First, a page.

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Institutions for Monetary Stability

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  • Christina D. Romer
  • David H. Romer

Abstract

This paper demonstrates that failures in monetary policy arise not just from dynamic inconsistency, but more importantly, from imperfect understanding of the economy and the effects of policy. Using recent and historic episodes from the United States and abroad, we show that limited knowledge on the part of economists, policymakers, elected leaders, and voters has been an important source of monetary policy mistakes. We then analyze what institutions of monetary policy could address the problems of both dynamic inconsistency and limited knowledge. Our analysis suggests that one set of institutions that could do this is a highly independent central bank with discretion about both the goals and the conduct of policy, combined with a two-level structure where elected leaders appoint a board of trustees for the central bank, which in turn selects the actual policymakers. We conclude by discussing recent and proposed reforms in monetary policy and institutions in industrialized countries in light of this analysis.

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Bibliographic Info

Paper provided by National Bureau of Economic Research, Inc in its series NBER Working Papers with number 5557.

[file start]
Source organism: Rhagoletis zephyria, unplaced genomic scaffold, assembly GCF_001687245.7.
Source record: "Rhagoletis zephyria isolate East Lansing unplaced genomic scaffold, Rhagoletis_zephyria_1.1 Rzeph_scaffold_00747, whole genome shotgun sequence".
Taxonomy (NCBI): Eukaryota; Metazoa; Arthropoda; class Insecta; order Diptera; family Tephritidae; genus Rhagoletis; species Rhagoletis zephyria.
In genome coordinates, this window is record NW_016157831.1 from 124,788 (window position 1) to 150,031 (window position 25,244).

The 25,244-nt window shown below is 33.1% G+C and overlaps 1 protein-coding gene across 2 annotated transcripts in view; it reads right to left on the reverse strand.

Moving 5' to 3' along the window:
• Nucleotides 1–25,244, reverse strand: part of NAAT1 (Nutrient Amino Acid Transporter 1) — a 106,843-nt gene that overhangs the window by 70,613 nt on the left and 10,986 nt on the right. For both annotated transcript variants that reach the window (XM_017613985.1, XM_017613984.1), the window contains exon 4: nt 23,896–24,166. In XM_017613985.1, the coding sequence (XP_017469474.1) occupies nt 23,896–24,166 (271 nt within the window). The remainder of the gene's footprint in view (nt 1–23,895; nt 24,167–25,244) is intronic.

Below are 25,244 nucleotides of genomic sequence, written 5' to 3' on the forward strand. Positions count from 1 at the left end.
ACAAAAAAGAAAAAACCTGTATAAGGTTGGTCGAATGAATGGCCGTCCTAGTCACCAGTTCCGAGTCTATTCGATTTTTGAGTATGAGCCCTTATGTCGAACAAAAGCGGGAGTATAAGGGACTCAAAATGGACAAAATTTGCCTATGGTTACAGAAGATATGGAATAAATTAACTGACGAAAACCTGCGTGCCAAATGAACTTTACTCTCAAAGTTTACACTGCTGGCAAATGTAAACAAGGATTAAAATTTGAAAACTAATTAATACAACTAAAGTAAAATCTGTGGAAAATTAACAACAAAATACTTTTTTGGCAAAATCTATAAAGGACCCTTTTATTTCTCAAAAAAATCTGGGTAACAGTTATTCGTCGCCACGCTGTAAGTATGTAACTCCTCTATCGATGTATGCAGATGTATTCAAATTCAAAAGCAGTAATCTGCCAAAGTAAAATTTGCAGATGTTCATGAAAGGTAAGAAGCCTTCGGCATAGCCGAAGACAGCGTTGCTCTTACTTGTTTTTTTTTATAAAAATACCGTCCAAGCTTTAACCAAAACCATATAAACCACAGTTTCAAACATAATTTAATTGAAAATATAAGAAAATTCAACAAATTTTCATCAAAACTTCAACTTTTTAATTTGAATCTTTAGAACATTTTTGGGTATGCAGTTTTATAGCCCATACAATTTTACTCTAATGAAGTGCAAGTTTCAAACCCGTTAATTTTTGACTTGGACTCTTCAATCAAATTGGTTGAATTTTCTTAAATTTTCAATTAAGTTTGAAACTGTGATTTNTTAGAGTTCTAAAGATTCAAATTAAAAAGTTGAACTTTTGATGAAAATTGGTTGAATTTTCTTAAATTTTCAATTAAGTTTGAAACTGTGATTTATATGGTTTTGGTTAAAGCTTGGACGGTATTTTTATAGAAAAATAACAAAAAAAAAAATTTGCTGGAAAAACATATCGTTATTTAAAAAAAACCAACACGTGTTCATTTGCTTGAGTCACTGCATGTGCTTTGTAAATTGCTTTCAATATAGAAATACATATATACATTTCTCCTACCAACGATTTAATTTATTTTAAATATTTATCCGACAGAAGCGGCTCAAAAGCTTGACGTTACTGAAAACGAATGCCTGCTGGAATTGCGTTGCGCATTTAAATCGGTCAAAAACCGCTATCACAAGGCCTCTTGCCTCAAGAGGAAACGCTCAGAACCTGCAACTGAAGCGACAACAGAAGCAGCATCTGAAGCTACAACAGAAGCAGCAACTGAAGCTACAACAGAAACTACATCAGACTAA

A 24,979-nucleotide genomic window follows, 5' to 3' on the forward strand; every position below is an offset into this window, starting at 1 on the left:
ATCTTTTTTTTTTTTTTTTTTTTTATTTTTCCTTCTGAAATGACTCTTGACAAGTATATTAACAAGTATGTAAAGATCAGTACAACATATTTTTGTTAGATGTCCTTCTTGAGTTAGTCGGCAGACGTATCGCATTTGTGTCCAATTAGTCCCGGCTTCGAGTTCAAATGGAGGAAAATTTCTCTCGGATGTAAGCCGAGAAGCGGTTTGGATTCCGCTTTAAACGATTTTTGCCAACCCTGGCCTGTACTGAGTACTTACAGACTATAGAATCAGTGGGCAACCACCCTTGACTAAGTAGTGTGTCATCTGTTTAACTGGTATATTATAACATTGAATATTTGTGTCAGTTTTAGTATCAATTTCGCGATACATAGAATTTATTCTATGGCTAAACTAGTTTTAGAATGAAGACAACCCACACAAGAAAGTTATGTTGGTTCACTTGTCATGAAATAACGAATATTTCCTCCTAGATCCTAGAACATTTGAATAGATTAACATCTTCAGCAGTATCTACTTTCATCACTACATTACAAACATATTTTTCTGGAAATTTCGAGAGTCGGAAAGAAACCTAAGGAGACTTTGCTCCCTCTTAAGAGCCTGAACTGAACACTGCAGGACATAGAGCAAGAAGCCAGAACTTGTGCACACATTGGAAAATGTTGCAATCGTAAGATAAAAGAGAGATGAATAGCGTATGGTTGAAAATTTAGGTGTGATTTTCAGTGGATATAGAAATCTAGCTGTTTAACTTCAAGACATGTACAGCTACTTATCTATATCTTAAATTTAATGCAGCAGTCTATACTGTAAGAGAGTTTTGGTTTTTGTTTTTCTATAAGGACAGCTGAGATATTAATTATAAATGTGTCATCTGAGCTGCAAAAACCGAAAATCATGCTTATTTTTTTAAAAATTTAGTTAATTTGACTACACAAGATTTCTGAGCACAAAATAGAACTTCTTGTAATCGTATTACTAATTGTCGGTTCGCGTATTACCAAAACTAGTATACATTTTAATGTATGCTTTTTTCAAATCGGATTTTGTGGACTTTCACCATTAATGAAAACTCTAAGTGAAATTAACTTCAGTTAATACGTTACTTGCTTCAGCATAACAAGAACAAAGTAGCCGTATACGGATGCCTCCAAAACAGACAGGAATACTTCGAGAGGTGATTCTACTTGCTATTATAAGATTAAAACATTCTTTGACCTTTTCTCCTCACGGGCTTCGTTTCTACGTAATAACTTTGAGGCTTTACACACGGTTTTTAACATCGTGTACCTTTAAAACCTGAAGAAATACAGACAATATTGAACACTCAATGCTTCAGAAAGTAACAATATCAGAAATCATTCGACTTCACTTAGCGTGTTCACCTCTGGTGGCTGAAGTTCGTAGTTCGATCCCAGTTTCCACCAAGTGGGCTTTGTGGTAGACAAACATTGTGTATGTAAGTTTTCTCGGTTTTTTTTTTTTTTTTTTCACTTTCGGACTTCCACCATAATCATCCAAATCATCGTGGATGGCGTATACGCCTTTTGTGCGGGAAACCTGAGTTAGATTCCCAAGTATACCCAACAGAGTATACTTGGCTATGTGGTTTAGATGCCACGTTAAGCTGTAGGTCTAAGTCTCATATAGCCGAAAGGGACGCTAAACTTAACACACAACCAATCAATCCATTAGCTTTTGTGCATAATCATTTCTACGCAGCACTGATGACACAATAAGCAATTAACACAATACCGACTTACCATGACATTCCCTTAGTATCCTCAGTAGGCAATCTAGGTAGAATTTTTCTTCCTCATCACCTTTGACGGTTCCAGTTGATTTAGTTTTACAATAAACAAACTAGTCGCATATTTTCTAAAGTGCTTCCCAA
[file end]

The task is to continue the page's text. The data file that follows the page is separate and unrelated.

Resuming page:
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Date of creation: May 1996
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Publication status: published as Reducing Inflation: Motivation and Strategy, C. Romer and D. Romer, eds.(Chicago: University of Chicago Press, 1997)
Handle: RePEc:nbr:nberwo:5557

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References

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  1. David Card & Dean Hyslop, 1995. "Does Inflation 'Grease the Wheels of the Labor Market'?," Working Papers 735, Princeton University, Department of Economics, Industrial Relations Section..
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Citations

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Cited by:
  1. Huh, Chan G. & Lansing, Kevin J., 2000. "Expectations, credibility, and disinflation in a small macroeconomic model," Journal of Economics and Business, Elsevier, vol. 52(1-2), pages 51-86.
  2. J.M. Berk, 1998. "Monetary transmission: what do we know and how can we use it?," Banca Nazionale del Lavoro Quarterly Review, Banca Nazionale del Lavoro, vol. 51(205), pages 145-170.
  3. David Romer, 1997. "Misconceptions and Political Outcomes," NBER Working Papers 6117, National Bureau of Economic Research, Inc.
  4. Kenneth S. Rogoff, 2003. "Globalization and global disinflation," Proceedings - Economic Policy Symposium - Jackson Hole, Federal Reserve Bank of Kansas City, pages 77-112.
  5. Helge Berger & Marcel Thum, 2000. "News Management in Monetary Policy: When Central Banks Should Talk to the Government," German Economic Review, Verein für Socialpolitik, vol. 1(4), pages 465-493, November.
  6. J.M. Berk, 1998. "Monetary transmission: what do we know and how can we use it?," BNL Quarterly Review, Banca Nazionale del Lavoro, vol. 51(205), pages 145-170.
  7. JoAnne Morris & Tonny Lybek, 2004. "Central Bank Governance," IMF Working Papers 04/226, International Monetary Fund.
  8. V A Muscatelli & Patrizio Tirelli, 1995. "Institutional Change, Inflation Targets and the Stability of Interest Rate Reaction Functions in OECD Economies"," Working Papers 9606, Business School - Economics, University of Glasgow, revised Apr 1996.
  9. Laxton, Douglas & Rose, David & Tambakis, Demosthenes, 1999. "The U.S. Phillips curve: The case for asymmetry," Journal of Economic Dynamics and Control, Elsevier, vol. 23(9-10), pages 1459-1485, September.

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